From the May 2018 issue

Top Tips to Find Kids Summer Programming in Detroit

Finding engaging summer programs can be tough. Make the search easier with an expert at United Way for Southeastern Michigan’s Summer Spark program.

Are you tired of watching your kid fritter away three months of the year every summer?

You have good reason. They aren’t just losing time plopped on the couch for six to eight weeks. They’re actually losing some of the smarts they gained throughout the school year – and you’ll be playing a whole bunch of catch-up in the fall if you don’t nip it in the bud now.

Luckily, there are plenty of engaging summertime programs in metro Detroit that’ll stop the dreaded summer slide.

For busy parents, though, it’s daunting to sift through the hundreds of options in our area. And you’d be here until Labor Day if you tried! So, to help narrow down your options, Tammie Jones, the vice president of education and economic prosperity at United Way – and the Summer Spark program lead – offers tips on picking the perfect program to get your kids off the couch and engaged this summer.

Find out what your child is interested in

Summer is the perfect opportunity to let your child explore his or her interests and control his or her own learning, Jones says. Plus, activities that focus on learning and building skills in a fun way keep kids more engaged.

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Talk to children about what they’re interested in and then look for a camp that fits those interests, from sports and science to art and music – and plenty more.

Check out the program’s environment and staff

According to the Summer Spark program guide, a program’s environment should be clean and have facilities for your child’s basic needs. If you have questions regarding the program’s facilities, then you should feel comfortable enough to ask questions.

The guide suggests asking about security measures in case of an emergency, whether or not healthy meals are provided and if there’s a policy in place to protect children from bullying or discrimination.

Likewise, you should ask about staff, their training and the staff-to-youth ratio, which ideally should be 12-to-1.

“You want to understand the staff that are there,” Jones says. “They can make or break a child’s experience.”

Check out local organizations

In addition to taking a look at United Way for Southeastern Michigan’s Summer Spark database, Jones recommends checking with local colleges and organizations to see what options they offer kids.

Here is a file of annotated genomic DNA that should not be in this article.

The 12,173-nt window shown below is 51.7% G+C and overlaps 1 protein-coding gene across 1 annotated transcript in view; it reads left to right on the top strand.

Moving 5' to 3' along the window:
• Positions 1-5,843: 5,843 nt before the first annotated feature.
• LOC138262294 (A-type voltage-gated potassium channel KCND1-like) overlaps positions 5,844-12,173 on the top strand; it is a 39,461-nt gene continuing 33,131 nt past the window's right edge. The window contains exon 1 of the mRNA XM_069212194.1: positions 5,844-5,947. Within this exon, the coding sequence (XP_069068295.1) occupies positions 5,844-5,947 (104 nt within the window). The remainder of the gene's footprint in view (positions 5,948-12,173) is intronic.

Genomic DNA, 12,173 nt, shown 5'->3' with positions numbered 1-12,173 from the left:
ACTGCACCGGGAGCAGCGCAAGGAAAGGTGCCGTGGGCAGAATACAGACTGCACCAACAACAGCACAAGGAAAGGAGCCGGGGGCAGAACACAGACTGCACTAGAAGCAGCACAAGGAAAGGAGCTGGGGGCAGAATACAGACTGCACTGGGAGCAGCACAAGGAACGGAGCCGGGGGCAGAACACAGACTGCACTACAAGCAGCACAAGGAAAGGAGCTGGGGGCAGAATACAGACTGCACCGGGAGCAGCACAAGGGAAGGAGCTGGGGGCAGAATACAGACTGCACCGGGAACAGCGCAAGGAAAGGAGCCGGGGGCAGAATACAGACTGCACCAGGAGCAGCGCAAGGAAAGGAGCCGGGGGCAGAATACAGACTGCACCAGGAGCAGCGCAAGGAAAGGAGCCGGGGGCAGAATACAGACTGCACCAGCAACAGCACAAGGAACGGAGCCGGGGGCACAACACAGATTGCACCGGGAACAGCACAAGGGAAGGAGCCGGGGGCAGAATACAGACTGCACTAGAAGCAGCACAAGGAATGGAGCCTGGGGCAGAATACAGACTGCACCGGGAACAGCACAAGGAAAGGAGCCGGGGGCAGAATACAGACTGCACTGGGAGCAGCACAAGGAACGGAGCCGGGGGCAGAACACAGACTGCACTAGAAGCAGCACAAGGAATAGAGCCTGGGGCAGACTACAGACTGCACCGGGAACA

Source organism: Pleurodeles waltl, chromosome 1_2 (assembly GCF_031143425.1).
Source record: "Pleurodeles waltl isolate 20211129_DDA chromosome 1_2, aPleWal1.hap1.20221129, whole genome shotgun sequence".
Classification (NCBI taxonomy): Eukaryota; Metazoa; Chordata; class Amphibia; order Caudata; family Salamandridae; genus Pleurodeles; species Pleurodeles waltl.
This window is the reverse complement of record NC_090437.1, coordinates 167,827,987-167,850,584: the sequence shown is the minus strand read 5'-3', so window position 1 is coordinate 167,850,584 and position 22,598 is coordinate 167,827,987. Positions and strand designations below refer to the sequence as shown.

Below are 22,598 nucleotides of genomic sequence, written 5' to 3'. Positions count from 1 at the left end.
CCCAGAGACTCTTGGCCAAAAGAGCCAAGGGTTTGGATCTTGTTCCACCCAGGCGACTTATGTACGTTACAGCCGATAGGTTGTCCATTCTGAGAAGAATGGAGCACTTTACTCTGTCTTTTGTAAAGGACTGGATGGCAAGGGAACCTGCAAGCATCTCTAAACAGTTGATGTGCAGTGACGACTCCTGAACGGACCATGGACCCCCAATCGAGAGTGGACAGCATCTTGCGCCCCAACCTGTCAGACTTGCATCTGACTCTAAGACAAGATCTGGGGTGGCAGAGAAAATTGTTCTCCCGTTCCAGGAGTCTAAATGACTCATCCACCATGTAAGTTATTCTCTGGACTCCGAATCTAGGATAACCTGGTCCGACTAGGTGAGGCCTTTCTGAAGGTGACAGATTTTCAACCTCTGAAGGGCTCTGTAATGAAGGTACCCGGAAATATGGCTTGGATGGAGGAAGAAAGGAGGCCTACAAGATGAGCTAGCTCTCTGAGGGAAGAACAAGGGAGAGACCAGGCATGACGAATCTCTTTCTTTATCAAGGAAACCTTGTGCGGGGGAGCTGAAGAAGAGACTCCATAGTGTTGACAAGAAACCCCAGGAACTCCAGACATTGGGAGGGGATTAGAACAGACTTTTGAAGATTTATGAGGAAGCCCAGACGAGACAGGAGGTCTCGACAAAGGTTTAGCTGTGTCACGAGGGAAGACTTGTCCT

“Wayne State University provides an array of fantastic programs around ecology, (and) the College for Creative Studies has some art in the summer,” she says of two Detroit-based options.

Local museums, like the Leslie Science & Nature Center in Ann Arbor and Detroit’s Michigan Science Center, and theater groups, like the Mosaic Youth Theatre of Detroit, are also great places to start if you’re looking for more specialized options.

Look for financial aid

No money? No problem – or at least not as big of a problem as you’d think, Jones explains. Plenty of programs offer scholarships, and many might be willing to work out a payment plan with you.

“The Summer Spark platform will give parents a chance to be able to search for programs that are free and have scholarships,” she says. “(But) don’t be afraid to call a program’s providers and ask if they have flexibility.”

Be persistent

Above all, Jones suggests that parents don’t give up on finding the right summer fit for their child.

“It always helps to plan in advance, but there are always opportunities,” she says. “The majority of camps we surveyed have open spaces, (so) there are summer camp providers that would love to have your kid.”

For more help on finding a summer camp for your kid, visit United Way for Southeastern Michigan’s free Summer Spark program at unitedwaysem.org/summerspark.

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